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The Phelps-Stokes Fund was established in 1911 by a bequest of Miss Caroline Phelps Stokes, a New York philanthropist. The fund was set up principally for the education of blacks in Africa and in the United States. Dr. Anson Phillips Stokes, one of the trustees of the fund, chaired its educational committee, while Dr. Thomas Jesse Jones served as the educational director of the fund. The latter had formerly served on the U. S. Bureau of Education in Washington, D. C., where he was involved in th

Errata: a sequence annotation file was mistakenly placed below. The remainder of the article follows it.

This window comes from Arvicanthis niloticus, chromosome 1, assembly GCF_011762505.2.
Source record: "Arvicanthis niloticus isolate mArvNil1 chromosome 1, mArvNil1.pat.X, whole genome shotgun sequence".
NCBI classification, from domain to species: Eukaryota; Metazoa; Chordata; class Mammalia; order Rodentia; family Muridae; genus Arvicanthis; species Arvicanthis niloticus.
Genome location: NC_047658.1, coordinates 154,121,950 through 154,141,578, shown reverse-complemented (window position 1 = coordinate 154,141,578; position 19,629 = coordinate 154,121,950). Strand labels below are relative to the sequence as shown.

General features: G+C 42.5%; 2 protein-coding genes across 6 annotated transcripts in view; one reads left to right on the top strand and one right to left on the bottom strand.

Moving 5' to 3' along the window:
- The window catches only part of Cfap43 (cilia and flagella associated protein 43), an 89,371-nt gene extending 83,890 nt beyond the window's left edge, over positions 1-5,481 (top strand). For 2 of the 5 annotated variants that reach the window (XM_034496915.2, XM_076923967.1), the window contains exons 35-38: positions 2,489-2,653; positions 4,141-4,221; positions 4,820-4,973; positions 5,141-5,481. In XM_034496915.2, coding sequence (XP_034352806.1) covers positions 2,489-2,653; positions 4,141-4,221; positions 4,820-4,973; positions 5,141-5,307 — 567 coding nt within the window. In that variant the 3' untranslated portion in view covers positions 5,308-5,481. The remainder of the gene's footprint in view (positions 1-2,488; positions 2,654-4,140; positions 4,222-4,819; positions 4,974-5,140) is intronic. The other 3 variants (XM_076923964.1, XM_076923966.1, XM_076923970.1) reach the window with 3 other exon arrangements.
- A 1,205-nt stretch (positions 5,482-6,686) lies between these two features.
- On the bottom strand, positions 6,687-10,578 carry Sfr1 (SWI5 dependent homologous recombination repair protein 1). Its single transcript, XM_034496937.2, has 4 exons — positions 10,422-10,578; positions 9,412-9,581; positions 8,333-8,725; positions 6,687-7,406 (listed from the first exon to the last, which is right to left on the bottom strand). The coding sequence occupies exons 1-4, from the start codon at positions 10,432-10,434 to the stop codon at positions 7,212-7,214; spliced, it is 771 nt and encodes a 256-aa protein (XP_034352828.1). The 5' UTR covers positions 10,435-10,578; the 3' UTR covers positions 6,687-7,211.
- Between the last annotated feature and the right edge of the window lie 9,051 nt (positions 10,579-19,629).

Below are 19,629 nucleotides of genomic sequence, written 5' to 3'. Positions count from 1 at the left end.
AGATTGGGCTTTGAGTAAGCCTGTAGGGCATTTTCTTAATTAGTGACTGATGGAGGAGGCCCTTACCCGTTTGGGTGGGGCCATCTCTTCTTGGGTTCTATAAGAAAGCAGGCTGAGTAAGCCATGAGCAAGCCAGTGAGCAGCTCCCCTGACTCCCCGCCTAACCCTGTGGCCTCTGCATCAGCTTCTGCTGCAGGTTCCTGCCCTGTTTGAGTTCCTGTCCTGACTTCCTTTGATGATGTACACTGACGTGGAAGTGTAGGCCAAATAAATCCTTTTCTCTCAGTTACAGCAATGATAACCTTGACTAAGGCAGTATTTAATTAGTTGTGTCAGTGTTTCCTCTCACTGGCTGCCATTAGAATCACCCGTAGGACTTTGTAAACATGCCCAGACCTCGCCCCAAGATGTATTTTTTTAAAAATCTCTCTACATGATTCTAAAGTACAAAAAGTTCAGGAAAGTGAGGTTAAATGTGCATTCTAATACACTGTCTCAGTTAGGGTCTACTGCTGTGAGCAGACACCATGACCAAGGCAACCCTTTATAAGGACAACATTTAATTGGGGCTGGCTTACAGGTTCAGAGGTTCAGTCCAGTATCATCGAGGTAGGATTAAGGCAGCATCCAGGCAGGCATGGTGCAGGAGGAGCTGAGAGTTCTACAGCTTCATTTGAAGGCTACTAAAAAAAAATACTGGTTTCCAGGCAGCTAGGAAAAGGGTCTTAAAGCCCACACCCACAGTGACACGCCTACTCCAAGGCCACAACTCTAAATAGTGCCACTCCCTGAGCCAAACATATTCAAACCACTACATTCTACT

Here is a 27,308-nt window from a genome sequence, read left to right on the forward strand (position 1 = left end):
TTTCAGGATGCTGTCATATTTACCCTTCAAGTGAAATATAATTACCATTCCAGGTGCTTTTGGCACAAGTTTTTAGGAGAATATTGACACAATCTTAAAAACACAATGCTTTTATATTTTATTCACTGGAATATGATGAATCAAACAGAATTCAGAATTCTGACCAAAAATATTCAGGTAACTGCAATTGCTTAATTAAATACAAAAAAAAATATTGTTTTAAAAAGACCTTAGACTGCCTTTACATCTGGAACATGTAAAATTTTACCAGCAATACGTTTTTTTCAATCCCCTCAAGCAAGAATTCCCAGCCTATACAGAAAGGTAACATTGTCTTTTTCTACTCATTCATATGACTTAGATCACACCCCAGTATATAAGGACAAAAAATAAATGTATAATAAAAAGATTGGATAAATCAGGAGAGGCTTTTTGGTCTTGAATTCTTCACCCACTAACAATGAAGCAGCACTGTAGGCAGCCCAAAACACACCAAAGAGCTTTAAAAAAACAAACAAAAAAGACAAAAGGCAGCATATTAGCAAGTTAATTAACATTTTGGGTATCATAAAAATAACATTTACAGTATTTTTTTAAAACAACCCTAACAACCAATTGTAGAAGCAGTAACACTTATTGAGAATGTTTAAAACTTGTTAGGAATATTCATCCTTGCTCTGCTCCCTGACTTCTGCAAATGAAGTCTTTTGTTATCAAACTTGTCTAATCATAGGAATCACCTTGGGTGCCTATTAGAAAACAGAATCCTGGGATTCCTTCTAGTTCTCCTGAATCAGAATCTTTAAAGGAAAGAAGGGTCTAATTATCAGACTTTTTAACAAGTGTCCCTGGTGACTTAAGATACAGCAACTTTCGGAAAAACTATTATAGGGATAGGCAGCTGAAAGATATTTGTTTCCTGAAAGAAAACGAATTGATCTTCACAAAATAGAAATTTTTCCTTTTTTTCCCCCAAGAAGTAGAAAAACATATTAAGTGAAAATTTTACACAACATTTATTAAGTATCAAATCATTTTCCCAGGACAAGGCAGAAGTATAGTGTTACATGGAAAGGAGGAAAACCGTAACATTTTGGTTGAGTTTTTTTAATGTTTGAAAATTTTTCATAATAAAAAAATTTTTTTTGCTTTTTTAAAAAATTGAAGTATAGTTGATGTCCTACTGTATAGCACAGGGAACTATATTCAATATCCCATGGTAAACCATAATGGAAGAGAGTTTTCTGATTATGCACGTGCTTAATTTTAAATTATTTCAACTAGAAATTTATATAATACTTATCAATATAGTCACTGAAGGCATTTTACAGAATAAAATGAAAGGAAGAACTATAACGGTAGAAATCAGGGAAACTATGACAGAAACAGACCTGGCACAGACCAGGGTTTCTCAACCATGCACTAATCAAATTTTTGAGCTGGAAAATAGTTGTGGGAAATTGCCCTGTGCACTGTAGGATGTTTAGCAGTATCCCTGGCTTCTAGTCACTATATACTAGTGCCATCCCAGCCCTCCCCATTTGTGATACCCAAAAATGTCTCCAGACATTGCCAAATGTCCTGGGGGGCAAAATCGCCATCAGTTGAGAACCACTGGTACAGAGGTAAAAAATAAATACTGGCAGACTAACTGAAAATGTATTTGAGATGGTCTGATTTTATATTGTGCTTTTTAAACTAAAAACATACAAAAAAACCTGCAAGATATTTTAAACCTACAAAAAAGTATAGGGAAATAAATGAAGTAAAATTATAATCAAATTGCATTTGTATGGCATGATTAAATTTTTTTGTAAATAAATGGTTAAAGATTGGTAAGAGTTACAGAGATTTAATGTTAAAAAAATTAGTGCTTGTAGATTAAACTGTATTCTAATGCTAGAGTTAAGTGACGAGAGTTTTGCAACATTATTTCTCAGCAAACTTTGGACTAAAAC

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  The Phelps-Stokes Fund was established in 1911 by a bequest of Miss Caroline Phelps Stokes, a New York philanthropist. The fund was set up principally for the education of blacks in Africa and in the United States. Dr. Anson Phillips Stokes, one of the trustees of the fund, chaired its educational committee, while Dr. Thomas Jesse Jones served as the educational director of the fund. The latter had formerly served on the U. S. Bureau of Education in Washington, D. C., where he was involved in the production of two volumes on the education of blacks in 1917. He later served at the Hampton Institute, dubbed “the most successful institute for Negro education in the world,” as director of its  research institute. Through the activities of the Phelps-Stokes Fund, the education of American blacks came to be used as a blueprint for the education of blacks in Africa. In this regard, the educational experiments undertaken at the black institutions of Hampton and Tuskegee served as an example of an “appropriate” educ ation for colonial Africans. The Southern industrial and agricultural institutions of Hampton and Tuskegee were srcinally set up as a compromise to the Southern labor problem following the emancipation of slaves. Industrial education became the cornerstone of the education system that was offered to the freed slaves, which aimed at prevention of racial conflict. The rural educational applications of the American black South were extended within America by such educational agencies as the General Education Board, the Jeanes and Slater Funds, and the United States Department of Agriculture. They were extended to the African soil  primarily by the Phelps-Stokes Education Fund. Thus, the Phelps-Stokes education commissions were influenced by the education principles that Samuel Chapman Armstrong had developed at Hampton, and those of Booker T. Washington and Principal Mouton at Tuskegee. The membership of the Phelps-Stokes Education Commissions attested to the cooperation of colonial governments and missionary societies in America and Europe. Members included Dr. Henry Stanley Hollenbeck, who had served as a missionary in Angola, Mr. and Mrs. Arthur Wilkie of the Church of Scotland Mission in Calabar, Nigeria, and Leo Ray, an accountant and specialist in industrial education. Ray had also supervised the technical training of “Negro” soldiers  during World War I, and now served as the first commission’s secretary. Dr. C. T. Loram, chairman of the  South African Native Affairs Commission, and former chief inspector of native education in Natal, was included in the second commission. Hanns Vischer, secretary and member of the newly formed Advisory Committee on Education in Tropical Africa at the colonial office in London, and Mrs. Vischer also served in the second commission. Only two of the members of the first commission also served in the second. These were Dr. Thomas Jesse Jones and Dr. James Emmanuel Kwegyr Aggrey, the latter of the famed Achimota College in Gold Coast (Ghana). Dr. Aggrey’s inclusion had been suggest ed by Dr. Paul Monroe, a professor at Columbia University and member of the board of trustees of the Phelps-Stokes Fund. “The Great Aggrey,” an individual of outstanding ability, had just completed a professional teaching qualification. He went on to exert significant influence on the activities of the Education Commissions, and left an indelible mark on subsequent developments in African education. The first of the two Phelps-Stokes Education Commissions carried out its activities in western, southern and equatorial Africa from July 15,1920 to September 10, 1921, and in particular visited Sierra Leone, Liberia, Gold Coast, Nigeria, Cameroon, Belgian Congo, Angola, South Africa, and the British territories. The second, instituted at the suggestion of colonial governments, concentrated its efforts in eastern, central, and southern Africa from January 5, 1924 to June 19,1924, traveling to Kenya, Uganda, Tanganyika, Zanzibar, Nyasaland,  Rhodesia, South Africa, and the trust territories. The goal of the education commissions was to ascertain the necessary requirements for improvement of the education of blacks in Africa. The commissions invoked the Jeanes idea, which was based on the view that Africans were a mainly rurally oriented and agriculturally based people; it was named after Anna T. Jeanes, who had donated money to pay for the teachers of rural schools. Jeanes education went beyond the basics of formal teaching, and sought to facilitate an overall change in the socioeconomic makeup of African communities. It sought to do this  by encouraging the emphasis of the African environment in the teaching of skills and trades as well as by  promotion of the African way of life; African institutions, customs, stories, and songs; and the use of drills and games as a teaching method. The most far- reaching of the commissions’ recommendations were centered on the teaching of industrial education and agriculture as the core basis of colonial African education. Hence, less emphasis was placed on the “literary” or “bookish” ed ucation of Africans, as it was considered to be irrelevant to their needs. It was also seen to be alienating Africans from their predominantly rural lifestyle. Instead, institutions that promoted manual work and taught “practical” subjects were upheld as a  good illustration of appropriate African education. The education philosophy espoused by the commissions sought to promote African traditions and aimed to foster African appreciation of these. Appropriate education of women was considered to be  paramount to the adoption of a holistic and rurally oriented education system. It was on the basis of this that domestic science in its widest sense was envisaged as an appropriate education for women. Women’s education was to include hygiene and sanitation, the care of infant life, simple remedies for common ailments, and the nursing of the sick. Concerns about health and the spread of disease, advances in medicine (and, notably, the discovery of new vaccines) influenced the inclusion of hygiene in the curriculum. In both formal and informal ways, African education was to reflect more closely the needs of a mainly rural  populace. In this regard, much emphasis was placed on the importance of the village school. Teacher training was to form an integral part of this holistic view of African education, and in this regard mobile schools were started using both the teachers and extension workers to bring the school closer to the community. In eastern and central Africa for example, model Jeanes settlements or model villages were set up that served as examples to the rest of the community; in Zimbabwe, home visits by social workers, nurses, and family welfare educators were a part of the plan. The commissions made valuable observations regarding the status and future prospects of the Western education of Africans  —  in particular, mission education, the education of women and girls, and the role of agriculture and indigenous skills training. The activities of the commissions culminated in the publication of two reports. The first, published in 1922, was titled Education in Africa: A Study of West, South and Equatorial Africa by the African Education Commission, under the Auspices of the Phelps-Stokes Fund and Foreign Mission Societies of North America and Europe. The second report, entitled Education in East Africa, was published in 1925. Lily Mafela See also: Education. Further Reading  King, K. J. Pan-Africanism and Education: A Study of Race, Philanthropy and Education in the Southern States of America and East Africa, Oxford: Clarendon Press, 1971. Lewis, L. J. Phelps-Stokes Reports on Education in Africa. New York: Oxford University Press, 1962. Phelps- Stokes Fund. “Education in Africa: A Study of East, Central and Southern Africa, Second African Education Commission under the Auspices of the Phelps-Stokes Fund, in Cooperation with the International Education Board, 1923- 24.” 1925.  Phelps- Stokes Fund. “Report of the Education Commission in West, South and Equatorial Africa, July 15th, 1920- September 10, 1921.” 1922.   Jump to: navigation, search  [hide] This article has multiple issues.  Please help  improve it  or discuss these issues on the  talk page .  (  Learn how and when to remove these template messages )  This article relies too much on references to primary sources . Please improve this by adding secondary or tertiary sources.  (May 2009)   (  Learn how and when to remove this template message )  This article contains content that is written like an advertisement . Please help improve it  by removing  promotional content and inappropriate external links, and by adding encyclopedic content written from a neutral point of view.  (May 2009)   (  Learn how and when to remove this template message )   (  Learn how and when to remove this template message )  Phelps Stokes The Phelps Stokes Fund  ( PS ) is a nonprofit fund established in 1911 by the will of New York  philanthropist Caroline Phelps Stokes, [1]  a member of the Phelps Stokes family. Created as the Trustees of Phelps Stokes Fund  , Phelps Stokes connects emerging leaders and organizations in Africa and the Americas with resources to help them advance social and economic development.  Among the many organizations that trace their roots to Phelps Stokes are UNCF, the Booker Washington Agricultural and Industrial Institute (BWI), the American Indian College Fund, the American Indian Higher Education Consortium, the Jackie Robinson Foundation and the Association of Black American Ambassadors. Phelps Stokes is especially known for its contribution to education in the U.S. South and British colonial Africa. Indeed, Edward Berman writes that between 1911 and 1945, Phelps Stokes played a role in American Negro and especially in African education disproportionate to the rather meagre financial resources it contributed directly to these endeavors between 1911, when  it was incorporated, and 1945. [Phelps Stokes'] endowment of slightly less than $1 million was small when compared with other philanthropic organizations established early in the twentieth century.   [2]   Contents [hide]    1 Work in the United States  o   1.1 1911  –  1941  o   1.2 1942  –  1969  o   1.3 1970s  o   1.4 1980s and 1990s  o   1.5 21st century     2 Work in Africa  o   2.1 General  o   2.2 Liberia     3 Presidents     4 Notable trustees     5 References     6 Further information     7 External links  Work in the United States[edit] Phelps Stokes has promoted a number of published studies on critical social issues. In the United States, it commissioned groundbreaking studies of black intellectual potential for college education at the University of Virginia and the University of Georgia. Phelps Stokes also supported the historic Jeanes Teachers Program, which became a model for education in the rural South. The srcinal charter of Phelps Stokes (PS) included deliberate attention to the needs of  American Indians, particularly for the educational and human development of those historically underrepresented and marginalized. Throughout its history, PS has built upon this foundation in a variety of ways. 1911  –  1941[edit]  During the first thirty years, PS made small grants totaling approximately $19,000 for  Indian schools, organizations, and scholarships. Its first grant was allocated in 1915 with $1,000 to Reverend Henry Roe Cloud and Professor F.A. McKenzie to conduct a preliminary survey of the state of Indian schools. In 1926, PS gave a $5,000 grant to the Institute for Government Research (now the Brookings Institution) to conduct a research project under the leadership of Lewis Meriam. John